Friday, August 03, 2007

No, it's bad news

A couple of days ago I posted about a new study out of Finland showing that anorexia is both--as the media are reporting it--"more common and more transient than previously believed." It took me a few days, but I finally figured out what's bugging me about this: the word transient.

Transient is something that happens for a hour or two and then disappears. Transient is fleeting, momentary, temporary.

Transient is not what happens when the demon of anorexia inhabits someone, body and mind and soul, for three or five or seven years. Transient is not losing most of your adolescence and some of your young adult years to a disease that's like an eclipse of the world-as-you-know-it.

Transient is when they close the street to do construction repairs. Transient is not when the street gets blown up. Even if it gets fixed five years later.

One thing I've learned from Sandy Szwarc is to look behind the rhetoric when it comes to studies and research findings. In this case, it's the interpretation, I suspect, that's bugging me. I don't know if it's the study's authors, or the media reporting it, or both. All I know is that anything that puts a child into hell for longer than an hour or two is not transient. Not at all.

2 comments:

Anonymous said...

Dear Harriet, I'm glad to see your post because when I read their study, it bothered me, too. My main concern was how they defined anorexia. They used DSM-IV definitions and for their "broader" definition added ICD-10 (medical billing codes) of weight loss of at least 15% of body weight... but only if it resulted in BMIs of 19 or less. There are people suffering from severe eating disorders but because they are genetically much larger, won't necessarily get to such small BMIs while needing just as much help and suffering from very similar health issues. Given how they screened and identified EDs, it appears they may be underestimating the numbers. The study was also relatively short-term and didn't look at relapses later in life. I sincerely understand the importance of the positive message here, though, that there definitely is hope for recovery and many have and are fully over ED. But I was left with the impression of the issue being downplayed a bit. Thanks for your great post.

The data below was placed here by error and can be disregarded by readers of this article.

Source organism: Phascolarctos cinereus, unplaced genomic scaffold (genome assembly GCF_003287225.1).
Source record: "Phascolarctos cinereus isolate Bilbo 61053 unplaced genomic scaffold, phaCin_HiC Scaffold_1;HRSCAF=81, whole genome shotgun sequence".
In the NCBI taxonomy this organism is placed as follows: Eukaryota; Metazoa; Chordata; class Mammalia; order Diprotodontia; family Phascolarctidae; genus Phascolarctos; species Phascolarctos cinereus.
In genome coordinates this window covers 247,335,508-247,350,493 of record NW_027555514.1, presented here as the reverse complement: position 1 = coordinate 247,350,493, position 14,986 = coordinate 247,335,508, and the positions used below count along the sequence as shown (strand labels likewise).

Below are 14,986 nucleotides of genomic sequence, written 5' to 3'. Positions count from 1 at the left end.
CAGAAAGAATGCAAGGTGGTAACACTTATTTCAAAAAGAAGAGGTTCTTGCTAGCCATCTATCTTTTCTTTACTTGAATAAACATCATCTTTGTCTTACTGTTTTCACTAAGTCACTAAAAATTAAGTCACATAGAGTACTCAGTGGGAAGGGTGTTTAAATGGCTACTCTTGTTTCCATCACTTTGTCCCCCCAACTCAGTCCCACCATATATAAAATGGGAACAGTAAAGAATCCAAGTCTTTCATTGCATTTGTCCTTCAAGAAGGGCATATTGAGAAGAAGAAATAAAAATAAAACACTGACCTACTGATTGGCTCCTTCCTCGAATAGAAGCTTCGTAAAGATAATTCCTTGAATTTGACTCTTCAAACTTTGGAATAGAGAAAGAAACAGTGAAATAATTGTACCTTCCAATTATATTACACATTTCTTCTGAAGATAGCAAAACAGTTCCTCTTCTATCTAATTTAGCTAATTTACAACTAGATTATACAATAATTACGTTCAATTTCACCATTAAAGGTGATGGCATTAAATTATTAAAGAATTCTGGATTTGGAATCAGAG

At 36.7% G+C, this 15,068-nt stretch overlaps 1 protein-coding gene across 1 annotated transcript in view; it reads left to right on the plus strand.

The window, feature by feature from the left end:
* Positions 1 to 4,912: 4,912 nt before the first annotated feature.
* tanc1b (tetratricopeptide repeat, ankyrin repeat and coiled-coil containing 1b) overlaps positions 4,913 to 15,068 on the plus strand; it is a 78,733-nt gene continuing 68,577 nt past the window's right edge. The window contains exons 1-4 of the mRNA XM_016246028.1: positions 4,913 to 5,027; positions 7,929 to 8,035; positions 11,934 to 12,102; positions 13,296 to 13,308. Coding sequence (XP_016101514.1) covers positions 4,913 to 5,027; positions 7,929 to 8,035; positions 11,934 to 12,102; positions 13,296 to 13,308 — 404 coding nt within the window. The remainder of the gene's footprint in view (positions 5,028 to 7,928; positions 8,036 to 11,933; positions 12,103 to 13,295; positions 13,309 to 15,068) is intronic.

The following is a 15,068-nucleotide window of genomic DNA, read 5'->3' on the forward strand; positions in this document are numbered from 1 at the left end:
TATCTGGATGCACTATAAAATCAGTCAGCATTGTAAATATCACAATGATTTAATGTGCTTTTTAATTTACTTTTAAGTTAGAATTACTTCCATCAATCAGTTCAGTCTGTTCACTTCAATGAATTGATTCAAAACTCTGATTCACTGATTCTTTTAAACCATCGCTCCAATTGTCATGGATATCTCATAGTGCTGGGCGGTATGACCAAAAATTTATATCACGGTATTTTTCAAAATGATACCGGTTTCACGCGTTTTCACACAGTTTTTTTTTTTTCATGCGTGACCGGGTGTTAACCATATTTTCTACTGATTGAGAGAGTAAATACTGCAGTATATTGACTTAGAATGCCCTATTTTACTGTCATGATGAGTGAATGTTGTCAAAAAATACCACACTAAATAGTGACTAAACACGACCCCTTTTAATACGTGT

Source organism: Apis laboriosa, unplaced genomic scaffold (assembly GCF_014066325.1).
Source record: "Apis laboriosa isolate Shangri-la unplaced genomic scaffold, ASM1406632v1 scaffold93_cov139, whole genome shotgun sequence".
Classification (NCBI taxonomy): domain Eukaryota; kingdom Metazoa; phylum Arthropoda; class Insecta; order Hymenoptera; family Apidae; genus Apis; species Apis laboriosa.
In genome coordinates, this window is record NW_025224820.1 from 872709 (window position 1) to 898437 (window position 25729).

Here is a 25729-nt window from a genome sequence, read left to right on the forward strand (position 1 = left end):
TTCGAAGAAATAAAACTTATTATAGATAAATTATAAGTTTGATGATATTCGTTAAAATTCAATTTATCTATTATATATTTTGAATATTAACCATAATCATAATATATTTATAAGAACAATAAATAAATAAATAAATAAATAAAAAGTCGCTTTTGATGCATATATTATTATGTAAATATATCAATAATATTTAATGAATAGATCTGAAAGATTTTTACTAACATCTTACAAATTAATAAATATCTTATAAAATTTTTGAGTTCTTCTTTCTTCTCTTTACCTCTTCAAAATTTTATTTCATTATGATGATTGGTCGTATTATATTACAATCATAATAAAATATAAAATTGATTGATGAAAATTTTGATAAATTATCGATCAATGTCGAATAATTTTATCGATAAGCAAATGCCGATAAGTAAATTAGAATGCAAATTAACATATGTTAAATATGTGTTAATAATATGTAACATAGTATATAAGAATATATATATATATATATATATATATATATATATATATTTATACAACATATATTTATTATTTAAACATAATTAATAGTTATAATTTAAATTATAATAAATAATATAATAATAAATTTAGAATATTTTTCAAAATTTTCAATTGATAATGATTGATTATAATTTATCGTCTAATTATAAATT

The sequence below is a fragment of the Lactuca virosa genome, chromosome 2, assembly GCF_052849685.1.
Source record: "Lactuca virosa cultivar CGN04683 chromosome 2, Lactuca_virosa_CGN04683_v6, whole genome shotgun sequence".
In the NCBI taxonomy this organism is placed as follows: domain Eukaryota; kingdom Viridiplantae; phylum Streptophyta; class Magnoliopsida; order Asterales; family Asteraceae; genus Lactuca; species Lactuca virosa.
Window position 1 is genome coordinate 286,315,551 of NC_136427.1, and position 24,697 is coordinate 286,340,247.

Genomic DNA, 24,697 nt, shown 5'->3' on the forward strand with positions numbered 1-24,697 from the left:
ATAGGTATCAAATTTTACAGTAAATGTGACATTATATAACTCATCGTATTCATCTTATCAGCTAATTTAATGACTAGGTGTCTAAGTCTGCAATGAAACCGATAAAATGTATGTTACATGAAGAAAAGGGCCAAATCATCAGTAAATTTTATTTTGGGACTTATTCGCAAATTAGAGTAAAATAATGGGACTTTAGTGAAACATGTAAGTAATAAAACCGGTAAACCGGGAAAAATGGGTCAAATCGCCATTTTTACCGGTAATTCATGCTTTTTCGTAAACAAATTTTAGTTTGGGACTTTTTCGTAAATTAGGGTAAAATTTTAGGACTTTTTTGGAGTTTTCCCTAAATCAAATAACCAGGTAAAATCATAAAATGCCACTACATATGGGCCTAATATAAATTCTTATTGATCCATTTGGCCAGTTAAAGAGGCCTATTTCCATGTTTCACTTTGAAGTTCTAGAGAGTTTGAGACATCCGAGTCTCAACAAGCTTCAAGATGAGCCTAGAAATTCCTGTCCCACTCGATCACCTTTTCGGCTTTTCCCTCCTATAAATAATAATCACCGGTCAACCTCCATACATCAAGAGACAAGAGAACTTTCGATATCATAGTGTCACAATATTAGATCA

Sandy

Harriet Brown said...

Hi Sandy,

Hope in EDs is crucial, since so many medical professionals STILL tell patients that they will have their ED for the rest of their lives, they'll just learn to manage it, or other such b.s. But I do feel like this study downplays them--as if EDs might be an adolescent phase rather than a very real and very dangerous illness. We heard some of the "She'll grow out of it" stuff when my d was sick. And no, she wasn't going to grow out of it. I am interested in the mechanism of recovery for these women. I've talked to a number of adults who say, basically, that they were anorexic for years and then just stopped. So maybe there is a mechanism for the less urgently ill. But . . . your point about those with larger body types is well taken. In a similar vein, a friend of mind who's a therapist had a patient who was obese, and when she started suddenly losing weight she couldn't get her doctor to take her seriously. "Isn't it great?" he said. "Keep it up." Turned out she had celiac disease. Yeah, that was great.